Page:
• We’ve returned money to Buhari govt -Swiss envoy
• We don’t have such information –FG
• I never asked Nigeria for extra pay –Foreign lawyer
Controversy has continued to trail the $321 million Abacha loot with the Switzerland government and the Federal Government sharply disagreeing over the whereabouts of the money.
While the Swiss Ambassador to Nigeria, Chad, Niger and the Economic Community of West African States, Eric Mayoraz said his government has returned the money, the Minister of Finance, Kemi Adeosun said the Muhammadu Buhari-led government has no information about the return of the said $321 million by the Government of Switzerland.
But the ambassador who spoke exclusively with Daily Sun in Abuja, insisted the money has been deposited in the Nigerian account with the Bank for International Settlements in Basel, Switzerland.
He directed Daily Sun reporter to find out from the Minister of Finance, Adeosun, where the money actually is.
“The money has been put on a bank account of Nigeria at the Bank for International Settlements in Basel, but it belongs to Nigeria. And now, it is in the process of being put on the national bank account here in Nigeria.
“But you should ask the Minister of Finance where the money actually is because it is not anymore in Swiss hands, it is in Nigerian hands since the beginning of this year,” Mayoraz said.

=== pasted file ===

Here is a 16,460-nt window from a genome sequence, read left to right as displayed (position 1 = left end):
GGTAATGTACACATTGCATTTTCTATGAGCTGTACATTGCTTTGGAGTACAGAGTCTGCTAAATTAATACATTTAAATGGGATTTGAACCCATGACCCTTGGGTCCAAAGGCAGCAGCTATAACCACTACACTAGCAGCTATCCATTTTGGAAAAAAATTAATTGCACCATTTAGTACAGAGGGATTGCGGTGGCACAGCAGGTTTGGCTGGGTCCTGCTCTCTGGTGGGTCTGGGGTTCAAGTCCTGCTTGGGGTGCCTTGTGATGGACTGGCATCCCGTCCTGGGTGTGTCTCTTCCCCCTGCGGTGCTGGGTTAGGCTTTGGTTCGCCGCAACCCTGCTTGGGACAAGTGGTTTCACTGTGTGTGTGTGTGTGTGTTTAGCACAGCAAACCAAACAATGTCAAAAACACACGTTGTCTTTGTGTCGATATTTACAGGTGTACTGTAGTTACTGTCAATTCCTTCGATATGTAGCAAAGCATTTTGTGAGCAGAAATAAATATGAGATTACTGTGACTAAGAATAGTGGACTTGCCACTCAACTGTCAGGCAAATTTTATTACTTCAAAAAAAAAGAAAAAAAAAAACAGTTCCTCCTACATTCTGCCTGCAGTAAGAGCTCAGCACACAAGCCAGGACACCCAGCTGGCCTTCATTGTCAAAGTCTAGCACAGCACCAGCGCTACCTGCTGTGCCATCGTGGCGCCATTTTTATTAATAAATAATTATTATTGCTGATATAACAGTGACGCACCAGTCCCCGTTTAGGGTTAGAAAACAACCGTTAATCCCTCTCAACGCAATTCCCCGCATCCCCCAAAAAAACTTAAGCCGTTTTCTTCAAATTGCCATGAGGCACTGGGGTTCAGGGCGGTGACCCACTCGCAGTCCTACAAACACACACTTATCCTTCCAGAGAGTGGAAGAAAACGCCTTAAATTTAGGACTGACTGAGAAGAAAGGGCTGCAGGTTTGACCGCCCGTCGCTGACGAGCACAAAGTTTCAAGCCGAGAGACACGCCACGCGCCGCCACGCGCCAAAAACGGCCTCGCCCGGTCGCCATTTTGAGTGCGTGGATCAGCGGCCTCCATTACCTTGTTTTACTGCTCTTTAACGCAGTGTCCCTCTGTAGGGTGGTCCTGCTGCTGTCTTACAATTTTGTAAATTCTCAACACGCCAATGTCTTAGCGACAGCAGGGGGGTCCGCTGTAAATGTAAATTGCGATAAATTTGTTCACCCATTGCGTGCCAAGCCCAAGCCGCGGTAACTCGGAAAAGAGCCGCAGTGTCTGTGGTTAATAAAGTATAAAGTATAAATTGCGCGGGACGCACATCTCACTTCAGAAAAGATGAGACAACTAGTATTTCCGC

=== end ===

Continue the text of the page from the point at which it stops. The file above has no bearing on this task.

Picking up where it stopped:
The Bank for International Settlements, a global financial institution owned by central banks, fosters international monetary and financial cooperation and equally serves as a bank for central banks.
Mayoraz said in collaboration with the World Bank, the Swiss Government has put in place, a mechanism to ensure that there is no case of disappearance of the funds like it happened in the past.
He said the money would be used for the National Social Safety Net Programme, a programme of the Presidency.
“So, this is cash transfer for the poorest Nigerians. The programme exists already and now again, I don’t know if this particular money was already used for this or if it is still waiting.
“But the programme is there, there is monitoring also from the World Bank, together with the Nigerian Ministry of Finance and the Presidency on its repatriation.